“What can­not be al­lowed is for things to de­gen­er­ate into fac­tional bat­tles. What is un­ac­cept­able is peo­ple di­vid­ing struc­tures of the move­ment,” he said.

Party spokesper­son Zizi Kodwa said talk of lead­er­ship suc­ces­sion would only be en­ter­tained once the nom­i­na­tion process was of­fi­cially opened.

“From the point of view of the ANC, the time to talk about 2017 has not ar­rived,” he said.

FAC­TORS AF­FECT­ING THE RACE

Dlamini-Zuma vs Ramaphosa

Public com­ments by ANC lead­ers such as Zuma about the party and the coun­try be­ing ready for a fe­male leader have raised the spec­tre of Ramaphosa’s am­bi­tions be­ing thwarted. When Ramaphosa re­turned to for­mal pol­i­tics in 2012, it was as­sumed he was the nat­u­ral suc­ces­sor to Zuma. But Zuma loy­al­ists ar­gue he can­not be trusted to pro­tect Zuma from post­pres­i­dency crim­i­nal pros­e­cu­tion for cor­rup­tion and sanc­tion for the Nkandla de­vel­op­ment, as well as other scan­dals that oc­curred while Zuma was in of­fice.

Other dis­sent­ing voices within the struc­tures of the ANC’s close ally, the SACP, have spo­ken about the dan­gers of a “cap­i­tal­ist” be­com­ing pres­i­dent .

Oth­ers ar­gue his as­so­ci­a­tion with the Marikana mas­sacre would be an al­ba­tross and the ANC can­not af­ford to have another pres­i­dent dogged by con­tro­versy dur­ing his ten­ure.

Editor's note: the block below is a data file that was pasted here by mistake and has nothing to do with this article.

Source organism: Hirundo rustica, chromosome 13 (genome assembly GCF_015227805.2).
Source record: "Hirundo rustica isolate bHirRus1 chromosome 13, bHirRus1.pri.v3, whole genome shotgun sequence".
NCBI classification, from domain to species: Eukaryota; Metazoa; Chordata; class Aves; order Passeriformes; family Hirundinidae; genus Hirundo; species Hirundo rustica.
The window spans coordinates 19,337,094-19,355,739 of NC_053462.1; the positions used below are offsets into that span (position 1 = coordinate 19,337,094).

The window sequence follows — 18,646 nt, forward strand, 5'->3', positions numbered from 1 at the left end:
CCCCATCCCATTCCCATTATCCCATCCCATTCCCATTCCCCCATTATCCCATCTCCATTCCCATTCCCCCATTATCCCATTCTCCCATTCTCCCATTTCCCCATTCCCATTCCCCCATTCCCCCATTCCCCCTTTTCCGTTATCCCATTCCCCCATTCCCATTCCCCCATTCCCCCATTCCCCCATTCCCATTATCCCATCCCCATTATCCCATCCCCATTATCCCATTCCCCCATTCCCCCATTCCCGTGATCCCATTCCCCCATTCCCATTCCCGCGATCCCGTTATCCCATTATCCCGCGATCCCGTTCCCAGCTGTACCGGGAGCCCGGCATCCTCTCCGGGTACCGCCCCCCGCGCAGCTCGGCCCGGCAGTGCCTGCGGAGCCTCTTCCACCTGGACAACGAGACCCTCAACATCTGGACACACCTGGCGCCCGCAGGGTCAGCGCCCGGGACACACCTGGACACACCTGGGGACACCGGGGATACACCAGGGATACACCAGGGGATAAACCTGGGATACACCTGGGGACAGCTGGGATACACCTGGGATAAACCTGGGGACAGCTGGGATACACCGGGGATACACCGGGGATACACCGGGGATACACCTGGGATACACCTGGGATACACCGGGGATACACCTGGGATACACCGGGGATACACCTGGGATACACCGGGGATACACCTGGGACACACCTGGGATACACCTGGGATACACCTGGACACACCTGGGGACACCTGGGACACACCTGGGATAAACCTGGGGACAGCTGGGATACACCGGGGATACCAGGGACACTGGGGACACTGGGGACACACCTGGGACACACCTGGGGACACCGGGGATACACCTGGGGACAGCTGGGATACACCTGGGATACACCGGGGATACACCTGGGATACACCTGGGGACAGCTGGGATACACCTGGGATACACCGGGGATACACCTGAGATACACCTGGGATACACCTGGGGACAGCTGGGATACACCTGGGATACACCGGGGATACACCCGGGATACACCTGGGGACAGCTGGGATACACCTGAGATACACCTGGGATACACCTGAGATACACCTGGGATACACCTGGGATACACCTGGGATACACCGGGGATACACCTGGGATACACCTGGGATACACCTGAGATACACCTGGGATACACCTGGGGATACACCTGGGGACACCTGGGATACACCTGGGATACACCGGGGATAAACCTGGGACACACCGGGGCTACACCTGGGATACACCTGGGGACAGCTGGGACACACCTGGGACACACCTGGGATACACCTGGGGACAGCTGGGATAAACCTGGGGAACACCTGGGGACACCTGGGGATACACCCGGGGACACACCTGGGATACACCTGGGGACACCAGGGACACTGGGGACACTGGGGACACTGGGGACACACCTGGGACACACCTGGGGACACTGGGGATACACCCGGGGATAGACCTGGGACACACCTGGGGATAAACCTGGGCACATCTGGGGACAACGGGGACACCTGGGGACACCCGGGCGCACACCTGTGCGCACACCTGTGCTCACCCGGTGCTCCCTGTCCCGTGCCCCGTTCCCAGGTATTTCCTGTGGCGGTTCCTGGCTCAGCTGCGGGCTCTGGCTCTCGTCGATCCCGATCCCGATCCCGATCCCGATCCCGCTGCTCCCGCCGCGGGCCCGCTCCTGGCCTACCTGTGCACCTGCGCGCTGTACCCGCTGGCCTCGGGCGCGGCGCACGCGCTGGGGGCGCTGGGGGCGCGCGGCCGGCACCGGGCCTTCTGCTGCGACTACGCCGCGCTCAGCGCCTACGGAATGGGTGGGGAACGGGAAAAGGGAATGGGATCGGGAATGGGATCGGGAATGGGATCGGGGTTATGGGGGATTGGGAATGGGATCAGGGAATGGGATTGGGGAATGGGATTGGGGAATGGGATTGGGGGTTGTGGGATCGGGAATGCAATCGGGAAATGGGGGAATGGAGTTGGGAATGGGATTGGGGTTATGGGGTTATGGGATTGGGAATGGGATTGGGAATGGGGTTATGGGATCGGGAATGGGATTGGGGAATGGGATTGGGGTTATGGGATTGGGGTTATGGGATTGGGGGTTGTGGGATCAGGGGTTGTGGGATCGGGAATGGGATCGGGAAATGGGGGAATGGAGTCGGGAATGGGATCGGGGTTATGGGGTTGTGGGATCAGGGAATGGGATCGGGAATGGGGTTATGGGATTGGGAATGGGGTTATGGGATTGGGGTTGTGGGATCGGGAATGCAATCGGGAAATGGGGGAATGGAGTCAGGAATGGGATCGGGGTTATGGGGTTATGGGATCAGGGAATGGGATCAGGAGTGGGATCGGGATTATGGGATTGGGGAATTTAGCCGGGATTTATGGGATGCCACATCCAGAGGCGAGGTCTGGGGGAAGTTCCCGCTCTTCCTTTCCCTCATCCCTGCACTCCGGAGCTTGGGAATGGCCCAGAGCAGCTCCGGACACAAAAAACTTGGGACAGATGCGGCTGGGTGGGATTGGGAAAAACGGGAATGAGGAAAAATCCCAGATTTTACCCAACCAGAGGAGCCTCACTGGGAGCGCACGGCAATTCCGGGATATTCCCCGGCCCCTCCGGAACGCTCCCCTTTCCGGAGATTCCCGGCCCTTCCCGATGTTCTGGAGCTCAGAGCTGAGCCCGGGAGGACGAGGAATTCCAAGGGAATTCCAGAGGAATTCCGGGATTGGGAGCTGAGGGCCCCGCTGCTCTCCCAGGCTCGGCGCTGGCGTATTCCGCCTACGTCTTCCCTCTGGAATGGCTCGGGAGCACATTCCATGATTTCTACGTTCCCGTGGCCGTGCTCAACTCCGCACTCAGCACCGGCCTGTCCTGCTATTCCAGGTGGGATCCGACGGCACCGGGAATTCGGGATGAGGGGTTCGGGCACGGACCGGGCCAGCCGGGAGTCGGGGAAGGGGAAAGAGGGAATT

Dlamini-Zuma’s op­po­nents say it would be un­seemly for the pres­i­dent’s ex-wife to suc­ceed him.

“Peo­ple feel we can’t have a dy­nasty thing de­vel­op­ing in South Africa,” said one leader.

Oth­ers also cite the 66-year old Dlamini-Zuma’s age as a mi­nus, as she would be 70 years old at the time of in­au­gu­ra­tion.

The premier league

The Dlamini-Zuma cam­paign has the back­ing of the so-called premier league – an in­flu­en­tial lobby group whose key fig­ures are North West Premier Supra Mahumapelo, Free State Premier Ace Ma­gashule and Mpumalanga Premier David Mabuza. KwaZulu-Natal sec­re­tary Sihle Zikalala, who is gun­ning for the lead­er­ship and premier­ship of the province, is also as­so­ci­ated with this group­ing.

Its ca­pac­ity to launch a for­mi­da­ble cam­paign has been at­trib­uted to the fi­nan­cial and lo­gis­ti­cal re­sources avail­able to lead­ers of the group as a re­sult of their po­si­tions in gov­ern­ment.

Crit­ics of the premier league claim it hand­picks del­e­gates to con­fer­ences, in­clud­ing gath­er­ings of the leagues, and bul­lies them into vot­ing a cer­tain way.

A di­vided KwaZulu-Natal

The ANC’s largest province has turned up at pre­vi­ous con­fer­ences as a united front. It was al­ways able to use its su­pe­rior num­bers to push its can­di­dates and pol­icy po­si­tions or do trade-offs with other prov­inces.